Monday, January 13, 2014

Nymphaea thermarum

http://www.theguardian.com/uk-news/2014/jan/13/rare-water-lily-stolen-kew-gardens

reads' "Police have launched an appeal to trace a rare plant that was stolen from Kew Gardens. A Nymphaea thermarum, the smallest water lily in the world and extinct in the wild, was taken from the south-west London visitor attraction. A Scotland Yard spokesman said the theft had occurred between 8.30am and 2.55pm on Thursday at the Princess of Wales Conservatory. Experts believe the culprits would have had to dig or pull up the plant from a shallow pond. Nymphaea thermarum was discovered in 1987 in just one location, Mashyuza in Rwanda. But it disappeared from there around two years ago because of the over-exploitation of a hot spring that kept the plants moist and at a constant temperature."

Carlos Magdalena and Lily, source: here 

Further reading find was,
"The plant's native habitat was damp mud formed by the overflow of a freshwater hot spring in Mashyuza, Rwanda. It became extinct in the wild about 2008 when local farmers began using the spring for agriculture. The farmers cut off the flow of the spring, which dried up the tiny area—just a few square metres—that was the lily's entire habitat. Before the plants became extinct, Fischer sent some specimens to Bonn Botanic Gardens when he saw that their habitat was so fragile. The plants were kept alive at the gardens, but botanists could not solve the problem of propagating them from seed.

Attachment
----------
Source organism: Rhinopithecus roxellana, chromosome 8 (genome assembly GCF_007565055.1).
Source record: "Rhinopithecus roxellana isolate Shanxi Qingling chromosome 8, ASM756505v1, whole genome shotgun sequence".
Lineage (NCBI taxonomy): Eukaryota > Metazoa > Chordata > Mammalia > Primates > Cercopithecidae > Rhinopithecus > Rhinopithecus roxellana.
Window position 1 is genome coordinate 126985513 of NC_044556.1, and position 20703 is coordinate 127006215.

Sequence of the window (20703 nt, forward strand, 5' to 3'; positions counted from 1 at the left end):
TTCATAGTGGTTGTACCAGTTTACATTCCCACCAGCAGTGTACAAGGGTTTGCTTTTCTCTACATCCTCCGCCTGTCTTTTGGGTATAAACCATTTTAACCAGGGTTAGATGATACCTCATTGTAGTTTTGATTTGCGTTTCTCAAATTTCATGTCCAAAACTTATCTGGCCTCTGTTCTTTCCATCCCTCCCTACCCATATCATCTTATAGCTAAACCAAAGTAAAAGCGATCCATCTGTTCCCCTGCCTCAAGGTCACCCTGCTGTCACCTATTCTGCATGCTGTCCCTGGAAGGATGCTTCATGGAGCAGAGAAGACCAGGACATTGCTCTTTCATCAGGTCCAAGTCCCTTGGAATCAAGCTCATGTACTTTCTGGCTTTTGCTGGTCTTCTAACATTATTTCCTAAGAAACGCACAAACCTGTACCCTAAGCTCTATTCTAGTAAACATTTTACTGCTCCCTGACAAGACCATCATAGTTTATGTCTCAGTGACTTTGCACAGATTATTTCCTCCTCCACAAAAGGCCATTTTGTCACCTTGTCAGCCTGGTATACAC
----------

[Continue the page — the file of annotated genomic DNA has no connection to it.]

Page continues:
Botanists were unable to germinate any seeds until Carlos Magdalena, at Kew, discovered the solution—only after he was down to his last 20 seeds. By placing the seeds and seedlings into pots of loam surrounded by water of the same level in a 25 °C environment, eight began to flourish and mature within weeks and in November 2009, the waterlilies flowered for the first time. Nymphaea species typically germinate deep under water. N. thermarum seeds are different, needing CO2 in order to germinate. Once Magdalena understood that difference, he was able to germinate the first seeds. During this time, a rat had eaten one of the last two surviving plants in Germany. With the germination problem solved, Magdalena says that the tiny plants are easy to grow, giving it potential to be grown as a houseplant."


There is an almost extinct Water Lily (gone extinct from the wild) being conserved in Kew Gardens, someone stole it and police are looking for the water lily thief...this world just got a little beautiful again.

2 comments:

  1. hopeful message for whom? for you, thief, police or the lily?

    ReplyDelete